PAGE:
For more on Musk’s testimony, click here for our TOPLive blog.
(Adds details and background in fourth and fifth paragraphs.)
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Tesla founder Elon Musk took to a witness stand Monday to defend his company’s 2016 acquisition of a troubled company called SolarCity against a lawsuit that claims he’s to blame for a deal that was rife with conflicts of interest and never delivered the profits he'd promised. “I think you are a bad human being," Musk told Randall Baron, a lawyer for shareholders who was pressing Musk to acknowledge his mistakes in helping engineer the acquisition of SolarCity, a manufacturer of solar panels. The long-running shareholder lawsuit asserts that Musk, who was SolarCity’s largest stakeholder and its chairman, and other Tesla directors breached their fiduciary duties in bowing to Musk’s wishes and agreeing to buy the company.
The S&P 500 was set to start Monday lower, coming down from fresh records reached on Friday after a bumpy week of trading on Wall Street.
Elon Musk insisted in court on Monday he does not control Tesla Inc and said he did not enjoy being the electric vehicle company’s chief executive as he took the stand to defend the company’s 2016 acquisition of SolarCity. The lawsuit by union pension funds and asset managers alleges the celebrity CEO strong-armed Tesla's board into wasting the company’s assets to buy SolarCity, which was running out of cash. Musk at the time owned a 22% stake in both Tesla and SolarCity, which was founded by his cousins.
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Elon Musk is expected to take the stand on Monday to defend Tesla Inc's 2016 acquisition of SolarCity against a lawsuit by shareholders seeking to recoup the $2.6 billion the company paid for the ailing solar panel maker. His testimony will kick off a two-week trial in Wilmington, Delaware, before Vice Chancellor Joseph Slights, who will decide whether the SolarCity deal was fair to Tesla stockholders. The lawsuit by union pension funds and asset managers alleges the celebrity CEO strong-armed Tesla's board to buy SolarCity, just as it was about to run out of cash.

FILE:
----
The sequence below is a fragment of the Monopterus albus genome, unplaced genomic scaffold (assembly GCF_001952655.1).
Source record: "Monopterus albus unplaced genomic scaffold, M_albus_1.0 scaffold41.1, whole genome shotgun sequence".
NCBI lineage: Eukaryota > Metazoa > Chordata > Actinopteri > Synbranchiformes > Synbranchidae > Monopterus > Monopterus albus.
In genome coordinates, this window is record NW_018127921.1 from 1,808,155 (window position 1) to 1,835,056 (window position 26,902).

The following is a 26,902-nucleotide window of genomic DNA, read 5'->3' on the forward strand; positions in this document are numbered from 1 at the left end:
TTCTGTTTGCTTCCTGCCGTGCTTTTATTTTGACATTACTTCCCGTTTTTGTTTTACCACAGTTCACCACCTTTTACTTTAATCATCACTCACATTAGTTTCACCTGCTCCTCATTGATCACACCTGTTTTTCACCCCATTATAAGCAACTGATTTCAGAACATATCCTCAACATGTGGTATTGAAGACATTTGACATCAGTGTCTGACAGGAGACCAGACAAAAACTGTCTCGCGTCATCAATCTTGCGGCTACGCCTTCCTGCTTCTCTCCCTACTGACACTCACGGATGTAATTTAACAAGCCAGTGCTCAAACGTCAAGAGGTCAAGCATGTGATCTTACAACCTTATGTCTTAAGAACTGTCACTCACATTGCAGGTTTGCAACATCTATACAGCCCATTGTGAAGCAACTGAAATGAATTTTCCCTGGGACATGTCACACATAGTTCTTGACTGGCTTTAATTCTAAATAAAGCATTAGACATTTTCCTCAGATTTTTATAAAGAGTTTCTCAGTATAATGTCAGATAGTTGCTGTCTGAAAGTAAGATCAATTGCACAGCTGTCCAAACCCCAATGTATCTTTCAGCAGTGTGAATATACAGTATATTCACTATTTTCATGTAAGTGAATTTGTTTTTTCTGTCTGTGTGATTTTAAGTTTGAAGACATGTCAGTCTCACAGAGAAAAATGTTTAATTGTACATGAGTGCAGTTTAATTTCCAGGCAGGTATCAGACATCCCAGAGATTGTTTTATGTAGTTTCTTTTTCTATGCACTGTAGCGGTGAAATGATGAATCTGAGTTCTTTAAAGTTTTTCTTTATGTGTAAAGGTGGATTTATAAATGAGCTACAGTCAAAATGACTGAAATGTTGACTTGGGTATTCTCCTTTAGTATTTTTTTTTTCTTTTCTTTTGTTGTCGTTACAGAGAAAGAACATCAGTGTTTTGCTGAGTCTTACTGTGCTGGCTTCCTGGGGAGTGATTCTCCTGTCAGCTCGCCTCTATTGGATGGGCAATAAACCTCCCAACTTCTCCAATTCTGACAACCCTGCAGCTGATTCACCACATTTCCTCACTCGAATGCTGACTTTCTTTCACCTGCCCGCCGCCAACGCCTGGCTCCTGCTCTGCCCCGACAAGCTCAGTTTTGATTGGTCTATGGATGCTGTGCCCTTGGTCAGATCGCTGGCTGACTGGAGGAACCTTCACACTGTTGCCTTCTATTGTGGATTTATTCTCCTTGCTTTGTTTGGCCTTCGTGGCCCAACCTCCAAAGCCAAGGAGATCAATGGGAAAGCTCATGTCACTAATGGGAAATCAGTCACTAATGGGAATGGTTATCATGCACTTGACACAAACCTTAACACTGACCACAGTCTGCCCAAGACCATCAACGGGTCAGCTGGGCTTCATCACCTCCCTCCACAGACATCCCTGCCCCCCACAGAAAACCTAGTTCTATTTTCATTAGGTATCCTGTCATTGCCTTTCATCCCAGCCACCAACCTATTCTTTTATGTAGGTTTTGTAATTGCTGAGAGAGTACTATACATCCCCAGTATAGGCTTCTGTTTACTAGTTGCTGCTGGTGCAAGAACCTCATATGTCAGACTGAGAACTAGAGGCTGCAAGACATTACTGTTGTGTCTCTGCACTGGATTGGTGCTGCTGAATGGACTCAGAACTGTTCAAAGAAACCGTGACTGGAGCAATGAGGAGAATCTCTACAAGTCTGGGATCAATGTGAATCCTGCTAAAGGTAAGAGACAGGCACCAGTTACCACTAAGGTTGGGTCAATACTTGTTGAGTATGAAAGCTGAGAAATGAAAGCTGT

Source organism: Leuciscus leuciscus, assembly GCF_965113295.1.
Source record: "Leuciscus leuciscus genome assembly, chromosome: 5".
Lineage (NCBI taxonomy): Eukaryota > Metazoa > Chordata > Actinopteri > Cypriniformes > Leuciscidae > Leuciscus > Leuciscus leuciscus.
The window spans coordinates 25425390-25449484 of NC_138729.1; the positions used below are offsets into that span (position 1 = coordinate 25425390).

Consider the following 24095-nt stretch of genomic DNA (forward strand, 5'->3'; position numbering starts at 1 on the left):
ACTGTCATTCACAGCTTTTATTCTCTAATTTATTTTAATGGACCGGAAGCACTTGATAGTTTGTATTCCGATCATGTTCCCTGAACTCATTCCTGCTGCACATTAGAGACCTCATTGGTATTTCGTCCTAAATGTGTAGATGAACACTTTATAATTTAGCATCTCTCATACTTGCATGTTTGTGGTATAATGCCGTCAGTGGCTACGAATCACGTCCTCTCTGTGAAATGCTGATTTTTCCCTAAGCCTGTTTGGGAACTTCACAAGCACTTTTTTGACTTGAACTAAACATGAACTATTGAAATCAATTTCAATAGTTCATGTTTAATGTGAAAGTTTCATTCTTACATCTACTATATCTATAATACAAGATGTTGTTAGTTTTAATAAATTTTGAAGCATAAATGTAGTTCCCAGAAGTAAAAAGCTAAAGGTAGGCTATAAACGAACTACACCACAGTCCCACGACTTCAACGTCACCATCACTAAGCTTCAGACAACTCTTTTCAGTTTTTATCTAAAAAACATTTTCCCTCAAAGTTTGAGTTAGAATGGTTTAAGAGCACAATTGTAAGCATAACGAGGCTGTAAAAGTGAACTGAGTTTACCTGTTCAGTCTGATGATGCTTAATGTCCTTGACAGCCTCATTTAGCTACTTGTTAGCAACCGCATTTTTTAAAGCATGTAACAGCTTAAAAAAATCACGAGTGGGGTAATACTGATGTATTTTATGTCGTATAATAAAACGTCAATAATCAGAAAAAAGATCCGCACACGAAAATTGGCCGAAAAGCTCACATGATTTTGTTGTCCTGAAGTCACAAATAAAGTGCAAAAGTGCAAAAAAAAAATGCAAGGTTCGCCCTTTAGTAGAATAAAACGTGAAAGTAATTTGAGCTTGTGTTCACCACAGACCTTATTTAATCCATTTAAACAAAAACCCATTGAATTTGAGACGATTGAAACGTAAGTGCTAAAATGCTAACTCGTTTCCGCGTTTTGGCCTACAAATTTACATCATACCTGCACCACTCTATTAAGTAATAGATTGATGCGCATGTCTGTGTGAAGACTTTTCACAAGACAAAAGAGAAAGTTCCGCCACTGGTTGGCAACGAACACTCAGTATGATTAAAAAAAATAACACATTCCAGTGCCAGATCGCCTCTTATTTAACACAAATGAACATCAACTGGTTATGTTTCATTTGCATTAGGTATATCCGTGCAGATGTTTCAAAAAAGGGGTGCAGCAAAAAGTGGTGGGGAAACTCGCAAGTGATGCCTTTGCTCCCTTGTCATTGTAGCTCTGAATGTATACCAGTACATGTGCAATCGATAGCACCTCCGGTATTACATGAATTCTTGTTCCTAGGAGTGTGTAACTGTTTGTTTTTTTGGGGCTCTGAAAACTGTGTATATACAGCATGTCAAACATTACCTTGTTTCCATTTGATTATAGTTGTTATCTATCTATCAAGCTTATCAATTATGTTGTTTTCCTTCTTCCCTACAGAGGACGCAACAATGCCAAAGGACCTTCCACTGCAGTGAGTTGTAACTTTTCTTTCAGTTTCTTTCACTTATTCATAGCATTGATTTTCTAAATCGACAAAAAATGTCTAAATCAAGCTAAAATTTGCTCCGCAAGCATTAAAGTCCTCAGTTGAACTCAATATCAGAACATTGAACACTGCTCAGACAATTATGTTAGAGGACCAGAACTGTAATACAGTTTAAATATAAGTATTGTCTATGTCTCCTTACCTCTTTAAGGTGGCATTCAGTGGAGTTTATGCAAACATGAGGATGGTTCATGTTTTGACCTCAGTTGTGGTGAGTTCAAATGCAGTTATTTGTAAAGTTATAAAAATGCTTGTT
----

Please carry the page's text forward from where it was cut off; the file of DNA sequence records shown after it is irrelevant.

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12 July, 2021 - 09:09am
The case dates to 2016, when Mr. Musk was chairman of both the then-unprofitable companies. His solution to improve their outlook: Combine them in a roughly $2.1 billion tie-up to establish a single clean-energy business. Plaintiffs, which include several pension funds that owned Tesla stock, have characterized the deal as a scheme to benefit himself and bail out a home-solar company on the verge of insolvency.
Mr. Musk was the opening witness called in Delaware Chancery Court in a nonjury trial that is expected to run about two weeks. The attorneys for Mr. Musk have framed the acquisition as an opportunity to realize his long-held goal of creating a vertically integrated sustainable energy company.
A primary question in the case is whether Mr. Musk, who owned roughly 22% of Tesla at the time, controlled the transaction. Proving that claim is a challenge because Mr. Musk was a minority shareholder of Tesla and the company’s shareholders approved the acquisition. Lawyers for Mr. Musk have said that SolarCity was worth more than Tesla paid for it and the electric-vehicle maker’s board members, who included Mr. Musk’s brother, Kimbal Musk, acted independently.
Despite the absence of a jury, the billionaire CEO, who has a record of sometimes blunt and surprising statements, flashed some of that in this case. He said during the trial he didn’t enjoy being the boss of Tesla. “I rather hate it and I would much prefer to spend my time on design and engineering, which is what intrinsically I like doing,” he said.